Article Text


Review: rotavirus vaccines moderately reduce rotavirus diarrhoea in children
  1. John W L Puntis, BM (Hons), DM, FRCP, FRCPCH
  1. The General Infirmary at Leeds, University of Leeds
 Leeds, UK

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 Q In children and adults, are rotavirus vaccines effective for preventing rotavirus diarrhoea?

    Clinical impact ratings Paediatrics ★★★★★★☆ Tropical medicine ★★★★★☆☆ Infectious disease ★★★★☆☆☆


    Embedded ImageData sources:

    Cochrane Infectious Diseases Group’s trials register, Medline, EMBASE/Excerpta Medica, LILACS, Biological Abstracts (all up to October 2003), Cochrane Central Register of Controlled Trials (2003, Issue 3), bibliographies of relevant articles, and contact with researchers and a rotavirus manufacturer (Merck Sharp & Dohme).

    Embedded ImageStudy selection and assessment:

    randomised controlled trials (RCTs) in any language that compared rotavirus vaccines with placebo, no vaccination, or a different rotavirus vaccine in children or adults. Study quality was assessed for method of allocation, allocation concealment, blinding, sample size, exclusions after randomisation, and follow up period.

    Embedded ImageOutcomes:

    rotavirus diarrhoea, all cause diarrhoea, all cause mortality, and adverse events.


    63 RCTs of children (age range newborns to 12 years) and 1 small safety study of 10 adults (21–30 years of age) met the selection criteria. Main types of vaccines evaluated included bovine (13 RCTs), human (2 RCTs), rhesus (32 RCTs), and the combined bovine and human rotavirus vaccines (4 RCTs). All but 1 RCT were placebo controlled. Meta-analyses were done using a random effects model. Fewer children in the bovine, human, and rhesus vaccine groups than in the corresponding placebo groups had rotavirus diarrhoea (table). Furthermore, fewer children in the rhesus and bovine vaccine groups had all cause diarrhoea than in the placebo groups (table). However, the human vaccine and placebo groups did not differ for rate of all cause diarrhoea. For other outcomes where sufficient data were reported, the rhesus rotavirus vaccines group and placebo group did not differ for rate of all cause mortality (table). For adverse effects, only the rhesus rotavirus vaccines were associated with an increased incidence of fever (table).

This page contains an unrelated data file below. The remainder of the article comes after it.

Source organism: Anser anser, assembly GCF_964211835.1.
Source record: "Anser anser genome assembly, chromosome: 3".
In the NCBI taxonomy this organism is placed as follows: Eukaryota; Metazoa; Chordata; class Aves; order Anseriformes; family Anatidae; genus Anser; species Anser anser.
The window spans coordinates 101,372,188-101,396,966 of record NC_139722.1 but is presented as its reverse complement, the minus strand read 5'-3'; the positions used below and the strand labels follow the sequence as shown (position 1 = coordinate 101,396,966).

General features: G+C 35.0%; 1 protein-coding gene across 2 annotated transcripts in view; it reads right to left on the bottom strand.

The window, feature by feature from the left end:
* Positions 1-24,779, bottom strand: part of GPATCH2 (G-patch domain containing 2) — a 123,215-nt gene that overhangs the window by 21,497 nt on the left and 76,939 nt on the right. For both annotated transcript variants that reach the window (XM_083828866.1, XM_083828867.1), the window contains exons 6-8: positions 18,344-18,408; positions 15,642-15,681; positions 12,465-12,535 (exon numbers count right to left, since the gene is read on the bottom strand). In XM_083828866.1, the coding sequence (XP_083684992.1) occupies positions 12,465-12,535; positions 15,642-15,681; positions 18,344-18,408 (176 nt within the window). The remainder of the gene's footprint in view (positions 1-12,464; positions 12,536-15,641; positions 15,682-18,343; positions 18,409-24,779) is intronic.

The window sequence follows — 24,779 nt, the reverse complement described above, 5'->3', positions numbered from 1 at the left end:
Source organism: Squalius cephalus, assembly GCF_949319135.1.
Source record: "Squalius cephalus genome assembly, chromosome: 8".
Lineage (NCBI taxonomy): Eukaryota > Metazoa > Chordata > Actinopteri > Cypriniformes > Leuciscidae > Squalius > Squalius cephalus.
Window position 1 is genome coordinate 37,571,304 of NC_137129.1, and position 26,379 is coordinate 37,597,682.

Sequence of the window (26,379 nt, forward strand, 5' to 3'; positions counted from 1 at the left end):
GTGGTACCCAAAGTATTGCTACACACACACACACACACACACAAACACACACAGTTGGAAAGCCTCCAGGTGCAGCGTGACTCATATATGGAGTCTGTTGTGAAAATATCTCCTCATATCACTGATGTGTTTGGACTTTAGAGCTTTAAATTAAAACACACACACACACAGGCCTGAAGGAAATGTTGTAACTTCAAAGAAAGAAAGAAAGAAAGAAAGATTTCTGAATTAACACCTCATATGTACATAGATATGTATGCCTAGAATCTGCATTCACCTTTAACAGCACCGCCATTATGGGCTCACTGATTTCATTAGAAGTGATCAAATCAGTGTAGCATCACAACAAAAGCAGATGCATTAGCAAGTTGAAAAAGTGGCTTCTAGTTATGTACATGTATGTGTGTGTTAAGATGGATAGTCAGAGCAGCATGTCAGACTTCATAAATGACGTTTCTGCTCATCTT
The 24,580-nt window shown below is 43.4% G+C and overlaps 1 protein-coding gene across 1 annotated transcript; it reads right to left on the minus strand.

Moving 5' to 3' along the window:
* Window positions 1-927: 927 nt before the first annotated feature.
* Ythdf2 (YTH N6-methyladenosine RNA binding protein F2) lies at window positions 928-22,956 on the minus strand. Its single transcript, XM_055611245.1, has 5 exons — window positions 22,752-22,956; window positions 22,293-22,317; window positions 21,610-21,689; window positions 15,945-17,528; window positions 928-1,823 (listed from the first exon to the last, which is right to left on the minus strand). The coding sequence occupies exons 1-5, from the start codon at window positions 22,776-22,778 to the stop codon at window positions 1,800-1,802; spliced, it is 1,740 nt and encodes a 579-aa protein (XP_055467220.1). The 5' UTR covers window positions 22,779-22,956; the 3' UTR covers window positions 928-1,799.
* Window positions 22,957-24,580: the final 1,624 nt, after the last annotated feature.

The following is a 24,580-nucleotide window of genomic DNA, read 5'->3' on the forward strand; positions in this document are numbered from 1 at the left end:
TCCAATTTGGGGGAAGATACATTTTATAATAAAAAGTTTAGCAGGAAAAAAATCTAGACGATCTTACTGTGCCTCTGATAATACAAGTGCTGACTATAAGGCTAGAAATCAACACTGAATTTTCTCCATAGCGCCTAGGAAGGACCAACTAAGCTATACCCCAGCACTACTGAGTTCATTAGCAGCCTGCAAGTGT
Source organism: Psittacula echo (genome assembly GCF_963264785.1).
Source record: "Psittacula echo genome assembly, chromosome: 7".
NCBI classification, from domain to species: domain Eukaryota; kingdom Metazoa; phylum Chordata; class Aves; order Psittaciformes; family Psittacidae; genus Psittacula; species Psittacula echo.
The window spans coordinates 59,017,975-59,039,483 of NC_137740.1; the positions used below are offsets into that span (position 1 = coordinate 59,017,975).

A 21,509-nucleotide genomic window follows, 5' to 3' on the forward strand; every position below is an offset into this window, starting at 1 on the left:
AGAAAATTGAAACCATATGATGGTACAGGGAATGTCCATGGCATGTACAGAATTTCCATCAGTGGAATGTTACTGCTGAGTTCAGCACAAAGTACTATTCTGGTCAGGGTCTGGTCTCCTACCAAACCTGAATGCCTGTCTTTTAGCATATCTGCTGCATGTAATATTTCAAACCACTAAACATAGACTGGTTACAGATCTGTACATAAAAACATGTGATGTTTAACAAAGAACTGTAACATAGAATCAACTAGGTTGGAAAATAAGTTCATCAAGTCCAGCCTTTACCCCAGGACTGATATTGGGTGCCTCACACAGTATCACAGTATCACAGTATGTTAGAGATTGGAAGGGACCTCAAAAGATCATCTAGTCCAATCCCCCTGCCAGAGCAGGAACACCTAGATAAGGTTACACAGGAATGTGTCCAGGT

Rhesus, bovine, and human rotavirus vaccines v placebo in children at ⩽4 years*


    In children, rotavirus vaccines are effective for reducing the rate of rotavirus diarrhoea.


    Rotaviruses are responsible for one third of all hospital admissions for diarrhoea worldwide and for approximately 600 000 deaths per year.1 This rotavirus associated mortality represents approximately 25% of all diarrhoeal deaths and 6% of all deaths of children <5 years of age. In the US, UK, and Australia, it has been estimated that 1 in 57, 1 in 40, and 1 in 24 children, respectively, are admitted to hospital with rotavirus infection in the first 5 years of life. Rotavirus infection represents a health burden for children similar in magnitude to measles, pertussis, mumps, and varicella before routine vaccination.

    A licensed vaccine against rotavirus became available in North America in 1998, but it was associated with a high risk of intussusception and was voluntarily withdrawn. The Centers for Disease Prevention and Control subsequently estimated this risk to be increased 20–30 fold over the expected risk in the 2 weeks following first vaccination (ie, 1 or 2 patients with intussusception among each of the 10 000 infants vaccinated).2 The review by Soares-Weiser et al shows that vaccines are very effective in preventing rotavirus diarrhoea. In underdeveloped countries, mortality remains a major issue, and the potential benefits of a vaccination programme against rotavirus may far outweigh any risks. Unfortunately, in addition to unresolved safety concerns, barriers to immunisation include the high cost of the vaccine and the fact that the relatively few trials in poor countries have suggested lower efficacy than in economically advantaged societies. This review found that results for mortality and safety of rotavirus vaccines were scarce and incomplete. Trials of newer generation vaccines will be of most importance in those countries with the highest burden of diarrhoeal disease and must include comprehensive follow up data on adverse outcomes.


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    • For correspondence: Dr K Soares-Weiser, Bar Ilan University, Kfar-Saba, Israel.

    • Sources of funding: Nuffield Trust UK and Cochrane Child Health Field Bursary Scheme Canada.

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